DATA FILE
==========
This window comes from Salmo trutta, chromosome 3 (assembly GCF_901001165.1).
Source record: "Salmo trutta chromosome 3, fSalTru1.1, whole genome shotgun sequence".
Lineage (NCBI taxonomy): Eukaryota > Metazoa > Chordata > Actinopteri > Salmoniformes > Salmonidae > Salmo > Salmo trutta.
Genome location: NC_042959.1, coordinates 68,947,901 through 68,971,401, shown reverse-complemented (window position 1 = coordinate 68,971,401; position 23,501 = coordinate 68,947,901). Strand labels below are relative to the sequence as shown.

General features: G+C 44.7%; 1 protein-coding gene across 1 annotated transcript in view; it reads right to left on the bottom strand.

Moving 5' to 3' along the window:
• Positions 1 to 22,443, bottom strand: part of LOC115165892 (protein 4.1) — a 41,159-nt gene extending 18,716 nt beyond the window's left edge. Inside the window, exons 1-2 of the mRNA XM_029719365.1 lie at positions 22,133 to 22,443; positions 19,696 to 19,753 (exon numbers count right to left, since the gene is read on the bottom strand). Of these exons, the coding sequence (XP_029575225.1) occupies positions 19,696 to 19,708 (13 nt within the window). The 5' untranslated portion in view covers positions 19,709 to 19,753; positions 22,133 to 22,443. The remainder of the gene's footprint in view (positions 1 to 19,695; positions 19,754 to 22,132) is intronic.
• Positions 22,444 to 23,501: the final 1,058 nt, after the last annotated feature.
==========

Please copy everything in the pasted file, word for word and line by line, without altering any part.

This window comes from Salmo trutta, chromosome 3 (assembly GCF_901001165.1).
Source record: "Salmo trutta chromosome 3, fSalTru1.1, whole genome shotgun sequence".
Lineage (NCBI taxonomy): Eukaryota > Metazoa > Chordata > Actinopteri > Salmoniformes > Salmonidae > Salmo > Salmo trutta.
Genome location: NC_042959.1, coordinates 68,947,901 through 68,971,401, shown reverse-complemented (window position 1 = coordinate 68,971,401; position 23,501 = coordinate 68,947,901). Strand labels below are relative to the sequence as shown.

General features: G+C 44.7%; 1 protein-coding gene across 1 annotated transcript in view; it reads right to left on the bottom strand.

Moving 5' to 3' along the window:
• Positions 1 to 22,443, bottom strand: part of LOC115165892 (protein 4.1) — a 41,159-nt gene extending 18,716 nt beyond the window's left edge. Inside the window, exons 1-2 of the mRNA XM_029719365.1 lie at positions 22,133 to 22,443; positions 19,696 to 19,753 (exon numbers count right to left, since the gene is read on the bottom strand). Of these exons, the coding sequence (XP_029575225.1) occupies positions 19,696 to 19,708 (13 nt within the window). The 5' untranslated portion in view covers positions 19,709 to 19,753; positions 22,133 to 22,443. The remainder of the gene's footprint in view (positions 1 to 19,695; positions 19,754 to 22,132) is intronic.
• Positions 22,444 to 23,501: the final 1,058 nt, after the last annotated feature.